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Welcome to Clash of Steel!


Featured battle : Breitenfeld 1631

Part of The Thirty Years War

Date : 17 September 1631

King Gustavus ll headed the Swedish/Saxon army which outnumbered the Catholic League army under Count Tilly. However the Saxon contingent were raw inexperienced troops. Tilly chose the ground and arranged his force in a traditional way. Gustavus was an innovative commander who brought a new arrangement to the battlefield. The battle looked lost to the Swedes when Tilly's men broke the Saxons who fled the field. But the flexibility and all-arms set up enabled the Swedes to counter attack successfully, now against superior numbers, and to win a decisive victory.

Featured image :

M3A3 Grant Tank 'Monty'

M3A3 Grant Tank 'Monty'

This British version of an American tank was used in the North African desert campaigns of 1941 and fought at El Alamein. It was originally armed with a 75mm gun in the hull, and a 37mm gun in the turret which gave it a fighting chance against the German Panzer III. This particular example was actually used by Field Marshal Montgomery as his command vehicle, and the 37mm gun is in fact a wooden dummy, to allow him more room in the turret for maps and radio equipment.

Gallery updated : 2019-01-06 16:35:56

Featured review :

Battle on the Seven Seas

Gary Staff
Here we have a good read, a narrative of the German cruiser battles 1914-1918, with lots of quotes from the people who were there. Battle locations are world wide from the Pacific to the Black Sea with both global strategy and engagement tactics described. The account of the battle of Jutland, Skagerrak to the Germans, with its focus on the cruisers, is refreshingly different to the usual version of events. Also there are some excellent photographs of the warships including some uncommon ones showing battle damage.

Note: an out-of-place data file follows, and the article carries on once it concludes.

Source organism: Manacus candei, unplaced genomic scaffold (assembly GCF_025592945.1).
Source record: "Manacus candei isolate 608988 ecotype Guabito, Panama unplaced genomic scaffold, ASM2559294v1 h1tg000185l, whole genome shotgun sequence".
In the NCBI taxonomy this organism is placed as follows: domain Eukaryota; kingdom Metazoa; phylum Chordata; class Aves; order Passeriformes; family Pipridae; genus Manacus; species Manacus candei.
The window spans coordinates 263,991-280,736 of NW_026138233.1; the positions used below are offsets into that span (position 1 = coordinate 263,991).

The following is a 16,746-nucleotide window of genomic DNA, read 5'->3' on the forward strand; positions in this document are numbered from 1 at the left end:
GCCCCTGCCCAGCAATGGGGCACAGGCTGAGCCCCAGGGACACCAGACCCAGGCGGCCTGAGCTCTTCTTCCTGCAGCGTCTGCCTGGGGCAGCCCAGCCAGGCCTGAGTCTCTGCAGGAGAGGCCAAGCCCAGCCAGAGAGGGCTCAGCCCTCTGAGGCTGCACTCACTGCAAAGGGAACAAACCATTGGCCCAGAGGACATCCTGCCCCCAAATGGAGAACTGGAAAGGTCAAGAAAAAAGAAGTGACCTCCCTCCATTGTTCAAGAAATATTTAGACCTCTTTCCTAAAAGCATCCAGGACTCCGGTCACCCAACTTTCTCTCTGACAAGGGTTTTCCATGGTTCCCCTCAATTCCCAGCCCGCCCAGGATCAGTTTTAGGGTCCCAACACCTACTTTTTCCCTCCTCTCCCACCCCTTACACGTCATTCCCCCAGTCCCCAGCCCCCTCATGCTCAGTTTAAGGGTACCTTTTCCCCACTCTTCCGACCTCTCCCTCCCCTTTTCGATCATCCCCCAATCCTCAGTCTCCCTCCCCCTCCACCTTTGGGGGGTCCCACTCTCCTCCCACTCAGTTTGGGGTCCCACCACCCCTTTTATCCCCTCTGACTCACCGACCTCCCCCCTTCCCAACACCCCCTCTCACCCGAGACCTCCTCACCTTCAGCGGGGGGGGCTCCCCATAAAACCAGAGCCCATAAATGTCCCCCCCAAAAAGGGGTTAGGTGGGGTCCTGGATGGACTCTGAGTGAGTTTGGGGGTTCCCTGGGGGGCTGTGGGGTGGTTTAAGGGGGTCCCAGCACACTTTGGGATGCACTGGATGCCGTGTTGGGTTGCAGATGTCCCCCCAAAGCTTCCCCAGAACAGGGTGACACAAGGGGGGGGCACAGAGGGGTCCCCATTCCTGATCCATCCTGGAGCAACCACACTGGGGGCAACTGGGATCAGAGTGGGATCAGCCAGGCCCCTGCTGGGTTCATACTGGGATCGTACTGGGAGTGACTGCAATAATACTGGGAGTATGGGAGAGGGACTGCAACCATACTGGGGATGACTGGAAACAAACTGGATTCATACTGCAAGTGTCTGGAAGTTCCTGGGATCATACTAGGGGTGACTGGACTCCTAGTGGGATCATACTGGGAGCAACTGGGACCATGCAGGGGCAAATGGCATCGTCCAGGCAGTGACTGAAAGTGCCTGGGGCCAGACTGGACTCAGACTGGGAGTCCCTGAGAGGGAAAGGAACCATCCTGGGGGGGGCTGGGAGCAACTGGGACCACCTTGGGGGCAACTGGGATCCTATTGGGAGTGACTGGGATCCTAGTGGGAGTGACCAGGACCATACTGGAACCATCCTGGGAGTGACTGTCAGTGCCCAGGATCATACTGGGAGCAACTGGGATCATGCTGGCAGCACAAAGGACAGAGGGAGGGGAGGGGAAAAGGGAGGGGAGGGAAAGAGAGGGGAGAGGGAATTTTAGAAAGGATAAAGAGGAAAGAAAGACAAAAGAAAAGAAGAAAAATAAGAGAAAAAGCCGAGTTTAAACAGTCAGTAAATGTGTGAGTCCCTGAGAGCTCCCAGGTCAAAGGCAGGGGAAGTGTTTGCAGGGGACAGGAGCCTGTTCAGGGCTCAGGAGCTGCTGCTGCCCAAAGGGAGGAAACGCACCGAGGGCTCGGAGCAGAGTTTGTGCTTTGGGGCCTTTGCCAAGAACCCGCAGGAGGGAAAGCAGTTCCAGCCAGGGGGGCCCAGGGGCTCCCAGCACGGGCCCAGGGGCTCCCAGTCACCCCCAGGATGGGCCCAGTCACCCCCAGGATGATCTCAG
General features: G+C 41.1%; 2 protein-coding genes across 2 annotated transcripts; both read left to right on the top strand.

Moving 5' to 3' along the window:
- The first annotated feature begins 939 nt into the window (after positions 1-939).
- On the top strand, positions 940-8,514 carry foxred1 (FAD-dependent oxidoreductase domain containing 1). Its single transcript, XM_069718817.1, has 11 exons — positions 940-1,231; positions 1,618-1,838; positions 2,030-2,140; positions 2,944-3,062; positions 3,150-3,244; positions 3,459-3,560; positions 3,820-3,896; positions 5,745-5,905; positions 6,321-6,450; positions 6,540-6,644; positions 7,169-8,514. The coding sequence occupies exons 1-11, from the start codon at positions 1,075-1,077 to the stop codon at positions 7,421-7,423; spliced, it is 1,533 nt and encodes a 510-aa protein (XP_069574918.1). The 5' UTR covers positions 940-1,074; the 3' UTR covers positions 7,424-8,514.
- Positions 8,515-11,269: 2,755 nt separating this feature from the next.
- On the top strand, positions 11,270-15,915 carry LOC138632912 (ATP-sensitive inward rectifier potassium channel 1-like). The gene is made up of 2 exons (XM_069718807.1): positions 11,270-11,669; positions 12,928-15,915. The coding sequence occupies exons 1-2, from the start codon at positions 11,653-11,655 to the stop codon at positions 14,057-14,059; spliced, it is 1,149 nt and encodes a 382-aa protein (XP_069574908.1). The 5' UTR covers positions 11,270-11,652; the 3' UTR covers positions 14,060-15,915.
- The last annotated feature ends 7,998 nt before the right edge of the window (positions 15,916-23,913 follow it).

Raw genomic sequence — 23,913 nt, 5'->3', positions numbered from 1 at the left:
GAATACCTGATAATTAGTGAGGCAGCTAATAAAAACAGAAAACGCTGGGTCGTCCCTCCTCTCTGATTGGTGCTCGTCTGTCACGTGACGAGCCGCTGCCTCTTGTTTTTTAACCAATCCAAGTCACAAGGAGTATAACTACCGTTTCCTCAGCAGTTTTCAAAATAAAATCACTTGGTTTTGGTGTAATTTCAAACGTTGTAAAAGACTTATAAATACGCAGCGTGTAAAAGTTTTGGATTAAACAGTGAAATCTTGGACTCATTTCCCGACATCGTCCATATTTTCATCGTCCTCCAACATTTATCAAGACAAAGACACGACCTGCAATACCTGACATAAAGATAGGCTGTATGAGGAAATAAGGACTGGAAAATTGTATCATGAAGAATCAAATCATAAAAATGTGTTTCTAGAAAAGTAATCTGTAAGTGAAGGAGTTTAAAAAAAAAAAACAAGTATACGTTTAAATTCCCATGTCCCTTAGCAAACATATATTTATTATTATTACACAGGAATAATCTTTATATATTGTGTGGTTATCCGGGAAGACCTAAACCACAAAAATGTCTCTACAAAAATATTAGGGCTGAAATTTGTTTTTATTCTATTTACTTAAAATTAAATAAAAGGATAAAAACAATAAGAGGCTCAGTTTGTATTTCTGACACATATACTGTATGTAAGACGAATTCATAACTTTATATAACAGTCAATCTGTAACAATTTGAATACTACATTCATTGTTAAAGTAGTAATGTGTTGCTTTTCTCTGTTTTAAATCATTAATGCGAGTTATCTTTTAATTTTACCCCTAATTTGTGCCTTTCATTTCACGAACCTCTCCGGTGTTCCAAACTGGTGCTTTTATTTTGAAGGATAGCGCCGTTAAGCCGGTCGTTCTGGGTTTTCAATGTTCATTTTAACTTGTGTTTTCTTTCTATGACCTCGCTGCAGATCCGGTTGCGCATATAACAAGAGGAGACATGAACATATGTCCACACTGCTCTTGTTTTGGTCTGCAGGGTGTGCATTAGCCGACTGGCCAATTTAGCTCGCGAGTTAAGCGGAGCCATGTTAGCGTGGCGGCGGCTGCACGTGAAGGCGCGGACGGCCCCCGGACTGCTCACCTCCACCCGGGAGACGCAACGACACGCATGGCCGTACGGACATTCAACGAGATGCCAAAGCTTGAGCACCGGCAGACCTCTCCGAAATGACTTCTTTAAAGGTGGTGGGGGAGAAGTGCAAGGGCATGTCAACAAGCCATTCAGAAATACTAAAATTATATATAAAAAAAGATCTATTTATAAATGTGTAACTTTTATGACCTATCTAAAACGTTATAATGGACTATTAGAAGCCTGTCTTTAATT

Three things stop this book from being excellent. The first is my very regular complaint about maps. There is an absence of scales on most of the many maps [28 maps only 2 with scales], and a few with too much information which is confusing. However, the six maps which cover the phases of the battle of Jutland are most helpful.
The second is an absence of any detailed description of the ships involved, and I had to turn to my Jane’s Fighting ships of WW1 to get a real understanding of the comparative worth of opposing vessels. A drawing and a specification of each class of cruiser would have been of great help to the general reader. And lastly a glossary of technical terms and abbreviations used, including translations of the many German terms, would have been more than helpful. The addition of these things to the 232 pages would not have made the book unmanageable.
In spite of those criticisms I still think this is a book well worth reading by anyone with an interest in World War One at sea.

Pen & Sword MARITIME, 2018

Reviewed : 2018-10-02 08:58:17